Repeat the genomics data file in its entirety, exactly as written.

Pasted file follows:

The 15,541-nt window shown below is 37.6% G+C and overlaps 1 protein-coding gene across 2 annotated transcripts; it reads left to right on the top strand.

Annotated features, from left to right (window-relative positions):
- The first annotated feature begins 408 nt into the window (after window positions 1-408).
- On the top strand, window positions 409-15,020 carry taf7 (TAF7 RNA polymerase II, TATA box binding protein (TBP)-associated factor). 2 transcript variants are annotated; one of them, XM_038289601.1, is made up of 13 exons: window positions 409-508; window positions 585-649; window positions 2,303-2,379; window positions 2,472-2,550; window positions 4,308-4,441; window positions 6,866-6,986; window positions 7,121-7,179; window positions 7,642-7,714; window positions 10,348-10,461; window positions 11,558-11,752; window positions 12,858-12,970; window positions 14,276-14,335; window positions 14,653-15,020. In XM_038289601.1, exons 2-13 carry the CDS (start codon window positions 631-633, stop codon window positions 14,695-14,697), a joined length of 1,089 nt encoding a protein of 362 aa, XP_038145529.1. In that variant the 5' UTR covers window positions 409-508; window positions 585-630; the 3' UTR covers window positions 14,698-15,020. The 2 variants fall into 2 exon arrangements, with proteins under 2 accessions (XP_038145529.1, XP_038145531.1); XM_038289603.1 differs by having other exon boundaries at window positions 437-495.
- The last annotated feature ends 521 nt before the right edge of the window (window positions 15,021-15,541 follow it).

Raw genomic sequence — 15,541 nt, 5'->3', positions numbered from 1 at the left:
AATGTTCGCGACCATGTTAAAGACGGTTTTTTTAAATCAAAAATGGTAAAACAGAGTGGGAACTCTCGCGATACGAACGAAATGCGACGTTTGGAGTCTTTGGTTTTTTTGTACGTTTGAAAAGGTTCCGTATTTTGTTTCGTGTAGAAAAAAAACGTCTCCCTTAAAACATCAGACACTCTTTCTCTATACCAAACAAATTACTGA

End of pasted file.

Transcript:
The 15,541-nt window shown below is 37.6% G+C and overlaps 1 protein-coding gene across 2 annotated transcripts; it reads left to right on the top strand.

Annotated features, from left to right (window-relative positions):
- The first annotated feature begins 408 nt into the window (after window positions 1-408).
- On the top strand, window positions 409-15,020 carry taf7 (TAF7 RNA polymerase II, TATA box binding protein (TBP)-associated factor). 2 transcript variants are annotated; one of them, XM_038289601.1, is made up of 13 exons: window positions 409-508; window positions 585-649; window positions 2,303-2,379; window positions 2,472-2,550; window positions 4,308-4,441; window positions 6,866-6,986; window positions 7,121-7,179; window positions 7,642-7,714; window positions 10,348-10,461; window positions 11,558-11,752; window positions 12,858-12,970; window positions 14,276-14,335; window positions 14,653-15,020. In XM_038289601.1, exons 2-13 carry the CDS (start codon window positions 631-633, stop codon window positions 14,695-14,697), a joined length of 1,089 nt encoding a protein of 362 aa, XP_038145529.1. In that variant the 5' UTR covers window positions 409-508; window positions 585-630; the 3' UTR covers window positions 14,698-15,020. The 2 variants fall into 2 exon arrangements, with proteins under 2 accessions (XP_038145529.1, XP_038145531.1); XM_038289603.1 differs by having other exon boundaries at window positions 437-495.
- The last annotated feature ends 521 nt before the right edge of the window (window positions 15,021-15,541 follow it).

Raw genomic sequence — 15,541 nt, 5'->3', positions numbered from 1 at the left:
AATGTTCGCGACCATGTTAAAGACGGTTTTTTTAAATCAAAAATGGTAAAACAGAGTGGGAACTCTCGCGATACGAACGAAATGCGACGTTTGGAGTCTTTGGTTTTTTTGTACGTTTGAAAAGGTTCCGTATTTTGTTTCGTGTAGAAAAAAAACGTCTCCCTTAAAACATCAGACACTCTTTCTCTATACCAAACAAATTACTGA